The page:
"We must remind those behind the current treacherous shenanigans that when it comes to matters of protecting our revolution, the military will not hesitate to step in", he said, adding that the instability was causing anxiety in the country.
"The current purging which is clearly targetting members of the party with a liberation background must stop forthwith", Chiwenga told a media conference in the capital, Harare.
Chiwenga, speaking alongside the commanders of the army and air force, was commenting on the upheaval in the ruling Zimbabwe African National Union-Patriotic Front following Mugabe's dismissal of Emmerson Mnangagwa, 75, as vice-president a week ago and his subsequent expulsion from the ruling party.
Flanked by some 90 senior military commanders, General Chiwenga addressed journalists at army headquarters.
Mugabe, in the last few years, has uncharacteristically lashed out at the military for meddling in the political mudslinging in Zanu PF and especially the succession issue while his wife Grace has consistently accused army generals of ulterior motives. Mugabe, 93, was "now virtually unable to walk without assistance, always needing the support of his wife, Grace, and the phalanx of bodyguards he travels with", the report said. Meanwhile, critics maintained that the former vice president had become a "stumbling block to First Lady's ambitions to succeed her husband".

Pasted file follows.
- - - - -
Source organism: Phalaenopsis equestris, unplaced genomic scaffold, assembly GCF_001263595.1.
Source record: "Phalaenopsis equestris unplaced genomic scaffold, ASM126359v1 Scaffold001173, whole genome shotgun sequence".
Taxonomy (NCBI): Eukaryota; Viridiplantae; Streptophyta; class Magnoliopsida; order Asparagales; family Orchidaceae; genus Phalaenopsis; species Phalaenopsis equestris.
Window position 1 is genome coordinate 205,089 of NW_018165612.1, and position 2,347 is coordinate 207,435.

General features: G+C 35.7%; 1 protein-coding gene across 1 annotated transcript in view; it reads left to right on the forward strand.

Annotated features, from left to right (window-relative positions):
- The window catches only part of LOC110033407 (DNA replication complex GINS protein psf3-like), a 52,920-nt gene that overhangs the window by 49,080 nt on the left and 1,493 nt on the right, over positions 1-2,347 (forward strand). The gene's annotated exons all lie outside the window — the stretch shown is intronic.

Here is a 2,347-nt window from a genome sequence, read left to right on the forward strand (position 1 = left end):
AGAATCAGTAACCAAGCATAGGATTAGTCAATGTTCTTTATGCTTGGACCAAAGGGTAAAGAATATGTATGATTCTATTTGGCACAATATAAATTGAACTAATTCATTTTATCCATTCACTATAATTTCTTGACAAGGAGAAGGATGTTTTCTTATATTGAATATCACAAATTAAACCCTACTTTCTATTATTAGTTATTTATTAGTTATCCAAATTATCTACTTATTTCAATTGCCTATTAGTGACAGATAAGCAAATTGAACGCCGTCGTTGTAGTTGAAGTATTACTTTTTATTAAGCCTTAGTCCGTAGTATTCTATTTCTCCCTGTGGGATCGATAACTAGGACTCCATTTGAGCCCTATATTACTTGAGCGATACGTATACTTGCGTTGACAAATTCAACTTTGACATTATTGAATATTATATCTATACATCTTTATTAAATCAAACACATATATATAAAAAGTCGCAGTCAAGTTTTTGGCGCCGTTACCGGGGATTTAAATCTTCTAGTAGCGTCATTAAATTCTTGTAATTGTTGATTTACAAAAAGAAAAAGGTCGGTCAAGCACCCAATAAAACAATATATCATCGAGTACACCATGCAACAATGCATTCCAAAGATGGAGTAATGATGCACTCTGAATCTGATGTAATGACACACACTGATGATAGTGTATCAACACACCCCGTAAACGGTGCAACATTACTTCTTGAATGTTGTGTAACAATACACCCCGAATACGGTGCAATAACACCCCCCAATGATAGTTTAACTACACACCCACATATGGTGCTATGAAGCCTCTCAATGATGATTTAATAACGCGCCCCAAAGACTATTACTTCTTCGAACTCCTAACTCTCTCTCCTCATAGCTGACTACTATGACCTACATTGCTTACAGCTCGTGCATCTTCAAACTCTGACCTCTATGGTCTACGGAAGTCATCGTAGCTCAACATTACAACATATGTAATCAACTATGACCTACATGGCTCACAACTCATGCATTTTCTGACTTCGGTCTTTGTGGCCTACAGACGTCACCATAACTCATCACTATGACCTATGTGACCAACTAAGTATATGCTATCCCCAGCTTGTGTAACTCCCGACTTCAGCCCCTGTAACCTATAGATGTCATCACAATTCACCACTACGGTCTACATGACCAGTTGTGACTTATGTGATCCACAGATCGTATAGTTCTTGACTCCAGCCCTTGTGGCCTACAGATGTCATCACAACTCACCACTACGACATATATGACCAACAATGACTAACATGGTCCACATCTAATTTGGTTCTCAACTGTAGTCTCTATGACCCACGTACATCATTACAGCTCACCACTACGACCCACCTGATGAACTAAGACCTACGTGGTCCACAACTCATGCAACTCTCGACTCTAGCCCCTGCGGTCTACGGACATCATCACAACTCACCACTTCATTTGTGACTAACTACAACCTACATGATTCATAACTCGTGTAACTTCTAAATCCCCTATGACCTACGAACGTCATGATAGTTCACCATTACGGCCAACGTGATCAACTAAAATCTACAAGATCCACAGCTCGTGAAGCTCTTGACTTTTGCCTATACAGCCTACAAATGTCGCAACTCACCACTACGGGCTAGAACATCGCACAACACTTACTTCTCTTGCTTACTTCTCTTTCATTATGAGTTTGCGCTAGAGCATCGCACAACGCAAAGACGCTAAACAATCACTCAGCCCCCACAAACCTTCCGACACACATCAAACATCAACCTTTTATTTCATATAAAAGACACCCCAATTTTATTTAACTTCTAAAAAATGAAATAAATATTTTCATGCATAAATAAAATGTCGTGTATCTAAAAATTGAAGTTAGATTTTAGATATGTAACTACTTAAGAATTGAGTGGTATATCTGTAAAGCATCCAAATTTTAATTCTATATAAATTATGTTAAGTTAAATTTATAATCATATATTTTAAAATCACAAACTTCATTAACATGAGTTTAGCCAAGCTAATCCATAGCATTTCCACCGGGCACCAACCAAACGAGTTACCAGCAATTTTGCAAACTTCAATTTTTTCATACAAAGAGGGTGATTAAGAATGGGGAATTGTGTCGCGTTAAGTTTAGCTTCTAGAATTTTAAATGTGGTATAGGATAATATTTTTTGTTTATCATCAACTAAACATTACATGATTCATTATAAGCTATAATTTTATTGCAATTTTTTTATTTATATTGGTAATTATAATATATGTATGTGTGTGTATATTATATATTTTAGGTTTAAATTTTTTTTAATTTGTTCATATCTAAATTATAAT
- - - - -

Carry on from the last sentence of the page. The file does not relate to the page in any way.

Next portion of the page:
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Former treasurer Peter Costello blocked Shell's attempted $10 billion takeover of Woodside in 2001 on national interest grounds. Logos of Woodside Petroleum are seen at Gastech, the world's biggest expo for the gas industry, in Chiba, Japan, April 4, 2017.
While Mugabe has insisted the wartime maxim of "politics lead the gun" would be the compass that should provide the military with direction Chiwenga argued: "It is pertinent to restate that the Zimbabwe Defence Forces remain the major stockholder in respect to the gains of the liberation struggle and when these are threatened we are obliged to take corrective measures".
Mnangagwa who had been touted as an obvious successor to Mugabe, fled into exile this week.
Chiwenga said ZANU-PF had since 2015 been rocked by infighting, which had afflicted the economy, causing serious cash shortages and soaring prices of basic commodities - rare criticism of those in government by the military.
In a statement, Gen. Chiwenga said the military derives its mandate to intervene from the Constitution of Zimbabwe.
The war veterans invited all cadres expelled from the ruling Zanu PF to come and chart the way forward.